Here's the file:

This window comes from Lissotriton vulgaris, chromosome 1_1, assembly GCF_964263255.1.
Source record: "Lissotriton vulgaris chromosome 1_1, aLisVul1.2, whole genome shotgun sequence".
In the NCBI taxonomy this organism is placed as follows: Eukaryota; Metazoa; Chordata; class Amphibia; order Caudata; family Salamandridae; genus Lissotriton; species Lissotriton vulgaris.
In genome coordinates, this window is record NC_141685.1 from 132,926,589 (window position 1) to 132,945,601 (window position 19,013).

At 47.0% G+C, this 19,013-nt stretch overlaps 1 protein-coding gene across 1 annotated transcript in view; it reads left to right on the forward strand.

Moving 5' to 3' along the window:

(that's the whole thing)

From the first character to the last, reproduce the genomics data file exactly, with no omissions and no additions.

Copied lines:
This window comes from Lissotriton vulgaris, chromosome 1_1, assembly GCF_964263255.1.
Source record: "Lissotriton vulgaris chromosome 1_1, aLisVul1.2, whole genome shotgun sequence".
In the NCBI taxonomy this organism is placed as follows: Eukaryota; Metazoa; Chordata; class Amphibia; order Caudata; family Salamandridae; genus Lissotriton; species Lissotriton vulgaris.
In genome coordinates, this window is record NC_141685.1 from 132,926,589 (window position 1) to 132,945,601 (window position 19,013).

At 47.0% G+C, this 19,013-nt stretch overlaps 1 protein-coding gene across 1 annotated transcript in view; it reads left to right on the forward strand.

Moving 5' to 3' along the window: